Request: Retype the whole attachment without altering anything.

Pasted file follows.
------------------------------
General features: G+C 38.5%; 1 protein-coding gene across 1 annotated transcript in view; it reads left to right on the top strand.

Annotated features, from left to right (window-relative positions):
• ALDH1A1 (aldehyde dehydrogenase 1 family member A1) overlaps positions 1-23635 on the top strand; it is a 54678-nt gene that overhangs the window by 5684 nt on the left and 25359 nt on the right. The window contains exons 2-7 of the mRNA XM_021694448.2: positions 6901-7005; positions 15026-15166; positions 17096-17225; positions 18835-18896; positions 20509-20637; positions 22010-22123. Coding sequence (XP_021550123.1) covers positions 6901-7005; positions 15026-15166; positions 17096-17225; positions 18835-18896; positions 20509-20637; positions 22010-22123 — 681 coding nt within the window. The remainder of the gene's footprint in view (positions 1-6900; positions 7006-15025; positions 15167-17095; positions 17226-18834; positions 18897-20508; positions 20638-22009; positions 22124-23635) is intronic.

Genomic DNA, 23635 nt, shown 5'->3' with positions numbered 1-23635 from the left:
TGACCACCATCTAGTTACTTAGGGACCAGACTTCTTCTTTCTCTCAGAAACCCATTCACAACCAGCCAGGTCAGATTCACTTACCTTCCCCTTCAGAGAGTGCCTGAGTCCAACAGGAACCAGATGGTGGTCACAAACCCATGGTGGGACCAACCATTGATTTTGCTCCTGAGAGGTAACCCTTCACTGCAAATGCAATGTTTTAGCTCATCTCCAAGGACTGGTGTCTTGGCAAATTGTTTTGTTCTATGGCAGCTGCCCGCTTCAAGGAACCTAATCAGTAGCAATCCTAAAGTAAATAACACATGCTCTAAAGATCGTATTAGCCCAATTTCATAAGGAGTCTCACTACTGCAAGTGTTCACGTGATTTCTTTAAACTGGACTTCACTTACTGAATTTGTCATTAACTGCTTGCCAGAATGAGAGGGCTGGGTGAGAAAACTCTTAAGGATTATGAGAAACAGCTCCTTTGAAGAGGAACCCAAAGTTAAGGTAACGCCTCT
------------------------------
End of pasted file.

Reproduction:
General features: G+C 38.5%; 1 protein-coding gene across 1 annotated transcript in view; it reads left to right on the top strand.

Annotated features, from left to right (window-relative positions):
• ALDH1A1 (aldehyde dehydrogenase 1 family member A1) overlaps positions 1-23635 on the top strand; it is a 54678-nt gene that overhangs the window by 5684 nt on the left and 25359 nt on the right. The window contains exons 2-7 of the mRNA XM_021694448.2: positions 6901-7005; positions 15026-15166; positions 17096-17225; positions 18835-18896; positions 20509-20637; positions 22010-22123. Coding sequence (XP_021550123.1) covers positions 6901-7005; positions 15026-15166; positions 17096-17225; positions 18835-18896; positions 20509-20637; positions 22010-22123 — 681 coding nt within the window. The remainder of the gene's footprint in view (positions 1-6900; positions 7006-15025; positions 15167-17095; positions 17226-18834; positions 18897-20508; positions 20638-22009; positions 22124-23635) is intronic.

Genomic DNA, 23635 nt, shown 5'->3' with positions numbered 1-23635 from the left:
TGACCACCATCTAGTTACTTAGGGACCAGACTTCTTCTTTCTCTCAGAAACCCATTCACAACCAGCCAGGTCAGATTCACTTACCTTCCCCTTCAGAGAGTGCCTGAGTCCAACAGGAACCAGATGGTGGTCACAAACCCATGGTGGGACCAACCATTGATTTTGCTCCTGAGAGGTAACCCTTCACTGCAAATGCAATGTTTTAGCTCATCTCCAAGGACTGGTGTCTTGGCAAATTGTTTTGTTCTATGGCAGCTGCCCGCTTCAAGGAACCTAATCAGTAGCAATCCTAAAGTAAATAACACATGCTCTAAAGATCGTATTAGCCCAATTTCATAAGGAGTCTCACTACTGCAAGTGTTCACGTGATTTCTTTAAACTGGACTTCACTTACTGAATTTGTCATTAACTGCTTGCCAGAATGAGAGGGCTGGGTGAGAAAACTCTTAAGGATTATGAGAAACAGCTCCTTTGAAGAGGAACCCAAAGTTAAGGTAACGCCTCT